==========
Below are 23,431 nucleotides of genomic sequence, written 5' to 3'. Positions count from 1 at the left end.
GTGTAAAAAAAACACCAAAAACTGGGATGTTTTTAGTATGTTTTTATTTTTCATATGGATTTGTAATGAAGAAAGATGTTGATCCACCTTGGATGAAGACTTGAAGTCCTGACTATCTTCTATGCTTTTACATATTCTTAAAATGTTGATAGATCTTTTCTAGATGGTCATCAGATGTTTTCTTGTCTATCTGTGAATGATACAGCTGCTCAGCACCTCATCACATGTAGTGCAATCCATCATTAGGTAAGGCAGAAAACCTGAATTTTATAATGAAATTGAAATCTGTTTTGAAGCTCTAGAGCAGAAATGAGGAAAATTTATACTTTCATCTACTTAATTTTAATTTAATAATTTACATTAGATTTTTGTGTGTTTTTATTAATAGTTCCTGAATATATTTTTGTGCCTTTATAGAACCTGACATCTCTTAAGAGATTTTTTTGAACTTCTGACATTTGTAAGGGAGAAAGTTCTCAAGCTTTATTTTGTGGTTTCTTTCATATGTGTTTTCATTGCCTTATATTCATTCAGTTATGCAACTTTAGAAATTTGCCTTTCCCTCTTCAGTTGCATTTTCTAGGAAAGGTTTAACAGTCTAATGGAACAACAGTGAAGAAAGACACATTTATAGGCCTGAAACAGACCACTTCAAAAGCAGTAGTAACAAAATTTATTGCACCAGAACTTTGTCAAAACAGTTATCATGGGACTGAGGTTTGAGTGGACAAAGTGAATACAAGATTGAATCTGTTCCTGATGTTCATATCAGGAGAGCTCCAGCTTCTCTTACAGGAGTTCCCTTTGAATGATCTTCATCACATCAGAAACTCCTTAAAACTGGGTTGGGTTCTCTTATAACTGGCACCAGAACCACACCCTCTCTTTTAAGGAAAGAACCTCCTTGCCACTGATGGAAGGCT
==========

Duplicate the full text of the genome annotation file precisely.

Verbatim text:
Below are 23,431 nucleotides of genomic sequence, written 5' to 3'. Positions count from 1 at the left end.
GTGTAAAAAAAACACCAAAAACTGGGATGTTTTTAGTATGTTTTTATTTTTCATATGGATTTGTAATGAAGAAAGATGTTGATCCACCTTGGATGAAGACTTGAAGTCCTGACTATCTTCTATGCTTTTACATATTCTTAAAATGTTGATAGATCTTTTCTAGATGGTCATCAGATGTTTTCTTGTCTATCTGTGAATGATACAGCTGCTCAGCACCTCATCACATGTAGTGCAATCCATCATTAGGTAAGGCAGAAAACCTGAATTTTATAATGAAATTGAAATCTGTTTTGAAGCTCTAGAGCAGAAATGAGGAAAATTTATACTTTCATCTACTTAATTTTAATTTAATAATTTACATTAGATTTTTGTGTGTTTTTATTAATAGTTCCTGAATATATTTTTGTGCCTTTATAGAACCTGACATCTCTTAAGAGATTTTTTTGAACTTCTGACATTTGTAAGGGAGAAAGTTCTCAAGCTTTATTTTGTGGTTTCTTTCATATGTGTTTTCATTGCCTTATATTCATTCAGTTATGCAACTTTAGAAATTTGCCTTTCCCTCTTCAGTTGCATTTTCTAGGAAAGGTTTAACAGTCTAATGGAACAACAGTGAAGAAAGACACATTTATAGGCCTGAAACAGACCACTTCAAAAGCAGTAGTAACAAAATTTATTGCACCAGAACTTTGTCAAAACAGTTATCATGGGACTGAGGTTTGAGTGGACAAAGTGAATACAAGATTGAATCTGTTCCTGATGTTCATATCAGGAGAGCTCCAGCTTCTCTTACAGGAGTTCCCTTTGAATGATCTTCATCACATCAGAAACTCCTTAAAACTGGGTTGGGTTCTCTTATAACTGGCACCAGAACCACACCCTCTCTTTTAAGGAAAGAACCTCCTTGCCACTGATGGAAGGCT